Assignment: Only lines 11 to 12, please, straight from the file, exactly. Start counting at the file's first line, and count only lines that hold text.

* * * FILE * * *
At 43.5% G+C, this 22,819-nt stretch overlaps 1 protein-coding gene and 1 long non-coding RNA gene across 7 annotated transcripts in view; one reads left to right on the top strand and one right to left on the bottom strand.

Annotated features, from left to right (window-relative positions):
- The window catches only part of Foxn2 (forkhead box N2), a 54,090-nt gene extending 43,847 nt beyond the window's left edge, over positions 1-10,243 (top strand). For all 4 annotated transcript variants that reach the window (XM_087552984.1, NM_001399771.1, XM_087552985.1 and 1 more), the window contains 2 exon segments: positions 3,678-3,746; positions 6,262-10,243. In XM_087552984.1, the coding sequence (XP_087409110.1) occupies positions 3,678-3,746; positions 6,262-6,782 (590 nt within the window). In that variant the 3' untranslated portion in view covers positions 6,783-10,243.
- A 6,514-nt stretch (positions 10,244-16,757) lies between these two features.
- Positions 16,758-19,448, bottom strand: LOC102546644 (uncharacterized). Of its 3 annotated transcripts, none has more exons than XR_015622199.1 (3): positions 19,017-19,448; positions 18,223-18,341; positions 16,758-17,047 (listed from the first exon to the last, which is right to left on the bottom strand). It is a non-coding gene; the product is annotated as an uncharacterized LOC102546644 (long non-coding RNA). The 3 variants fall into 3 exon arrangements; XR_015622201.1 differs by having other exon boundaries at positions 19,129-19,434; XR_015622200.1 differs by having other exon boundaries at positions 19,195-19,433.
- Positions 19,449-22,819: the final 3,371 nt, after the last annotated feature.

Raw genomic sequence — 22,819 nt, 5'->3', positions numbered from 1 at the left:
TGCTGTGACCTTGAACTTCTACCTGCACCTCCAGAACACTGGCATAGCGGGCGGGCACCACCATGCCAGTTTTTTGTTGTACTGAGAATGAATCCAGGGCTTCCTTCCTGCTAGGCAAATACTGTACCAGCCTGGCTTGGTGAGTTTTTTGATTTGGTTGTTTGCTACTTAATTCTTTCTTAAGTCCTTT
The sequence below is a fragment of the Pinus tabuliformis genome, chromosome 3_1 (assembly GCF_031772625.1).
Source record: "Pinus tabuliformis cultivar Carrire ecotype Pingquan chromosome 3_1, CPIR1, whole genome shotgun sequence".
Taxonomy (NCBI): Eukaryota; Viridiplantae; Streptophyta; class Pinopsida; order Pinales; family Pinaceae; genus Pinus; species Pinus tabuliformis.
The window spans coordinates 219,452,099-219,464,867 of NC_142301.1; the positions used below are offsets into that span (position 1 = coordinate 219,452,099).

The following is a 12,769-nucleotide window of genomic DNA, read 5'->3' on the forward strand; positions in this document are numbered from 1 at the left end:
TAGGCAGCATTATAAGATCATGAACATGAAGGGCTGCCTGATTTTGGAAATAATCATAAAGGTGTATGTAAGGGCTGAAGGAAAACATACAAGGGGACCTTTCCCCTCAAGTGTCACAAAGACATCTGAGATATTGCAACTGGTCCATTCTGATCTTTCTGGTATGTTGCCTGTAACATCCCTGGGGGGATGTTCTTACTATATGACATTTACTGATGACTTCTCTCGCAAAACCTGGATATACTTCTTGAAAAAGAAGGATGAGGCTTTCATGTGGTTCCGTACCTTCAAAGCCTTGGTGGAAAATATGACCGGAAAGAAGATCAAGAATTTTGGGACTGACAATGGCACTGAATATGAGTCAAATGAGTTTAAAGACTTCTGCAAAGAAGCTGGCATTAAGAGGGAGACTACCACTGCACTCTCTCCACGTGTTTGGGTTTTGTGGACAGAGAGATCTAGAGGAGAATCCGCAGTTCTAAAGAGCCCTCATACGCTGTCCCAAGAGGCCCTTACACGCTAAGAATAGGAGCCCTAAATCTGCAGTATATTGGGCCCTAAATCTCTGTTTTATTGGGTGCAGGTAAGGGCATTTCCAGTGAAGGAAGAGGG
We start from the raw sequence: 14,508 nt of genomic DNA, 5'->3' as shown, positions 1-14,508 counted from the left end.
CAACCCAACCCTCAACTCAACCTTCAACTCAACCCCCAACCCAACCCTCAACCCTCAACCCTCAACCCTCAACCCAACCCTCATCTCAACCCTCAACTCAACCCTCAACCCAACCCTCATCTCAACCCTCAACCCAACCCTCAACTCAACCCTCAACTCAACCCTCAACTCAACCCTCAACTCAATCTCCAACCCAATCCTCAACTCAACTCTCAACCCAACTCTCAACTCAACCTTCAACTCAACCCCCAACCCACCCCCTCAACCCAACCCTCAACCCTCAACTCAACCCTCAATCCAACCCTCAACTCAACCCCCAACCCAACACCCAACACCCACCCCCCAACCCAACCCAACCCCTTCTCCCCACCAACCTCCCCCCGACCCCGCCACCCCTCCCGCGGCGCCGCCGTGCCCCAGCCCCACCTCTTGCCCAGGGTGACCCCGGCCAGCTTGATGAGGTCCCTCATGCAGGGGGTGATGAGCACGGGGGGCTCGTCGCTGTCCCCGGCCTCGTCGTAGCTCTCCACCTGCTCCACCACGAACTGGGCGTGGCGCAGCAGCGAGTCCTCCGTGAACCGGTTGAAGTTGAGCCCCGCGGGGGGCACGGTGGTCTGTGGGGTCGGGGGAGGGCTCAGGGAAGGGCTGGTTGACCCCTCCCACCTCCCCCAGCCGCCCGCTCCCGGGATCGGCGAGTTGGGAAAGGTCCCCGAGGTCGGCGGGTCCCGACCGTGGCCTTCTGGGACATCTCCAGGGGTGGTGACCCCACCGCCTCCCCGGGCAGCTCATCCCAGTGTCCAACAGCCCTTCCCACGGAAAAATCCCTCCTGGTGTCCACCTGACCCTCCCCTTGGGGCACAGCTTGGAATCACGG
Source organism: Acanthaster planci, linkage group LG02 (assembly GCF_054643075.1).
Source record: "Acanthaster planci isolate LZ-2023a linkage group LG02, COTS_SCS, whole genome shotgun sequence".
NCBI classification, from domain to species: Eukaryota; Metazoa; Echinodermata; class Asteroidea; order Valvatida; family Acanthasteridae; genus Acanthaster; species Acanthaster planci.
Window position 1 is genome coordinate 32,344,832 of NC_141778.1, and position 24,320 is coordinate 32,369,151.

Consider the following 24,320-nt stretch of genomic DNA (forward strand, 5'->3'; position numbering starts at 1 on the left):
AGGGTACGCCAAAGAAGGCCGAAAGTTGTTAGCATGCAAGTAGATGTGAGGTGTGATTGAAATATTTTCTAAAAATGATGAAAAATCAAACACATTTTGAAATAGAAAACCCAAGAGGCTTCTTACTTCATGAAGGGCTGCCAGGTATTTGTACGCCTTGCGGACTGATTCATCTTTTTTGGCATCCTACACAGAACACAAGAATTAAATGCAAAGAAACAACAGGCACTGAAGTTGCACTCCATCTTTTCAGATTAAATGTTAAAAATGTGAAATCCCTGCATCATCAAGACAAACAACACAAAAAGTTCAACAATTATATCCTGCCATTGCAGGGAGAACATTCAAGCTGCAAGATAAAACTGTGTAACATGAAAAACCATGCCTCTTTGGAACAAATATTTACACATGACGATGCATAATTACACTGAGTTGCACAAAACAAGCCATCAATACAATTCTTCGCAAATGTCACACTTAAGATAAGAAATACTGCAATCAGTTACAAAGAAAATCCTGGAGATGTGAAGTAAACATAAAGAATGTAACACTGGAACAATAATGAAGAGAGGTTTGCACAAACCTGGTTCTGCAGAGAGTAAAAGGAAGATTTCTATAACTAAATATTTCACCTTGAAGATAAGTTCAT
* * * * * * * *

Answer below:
Taxonomy (NCBI): Eukaryota; Viridiplantae; Streptophyta; class Pinopsida; order Pinales; family Pinaceae; genus Pinus; species Pinus tabuliformis.
The window spans coordinates 219,452,099-219,464,867 of NC_142301.1; the positions used below are offsets into that span (position 1 = coordinate 219,452,099).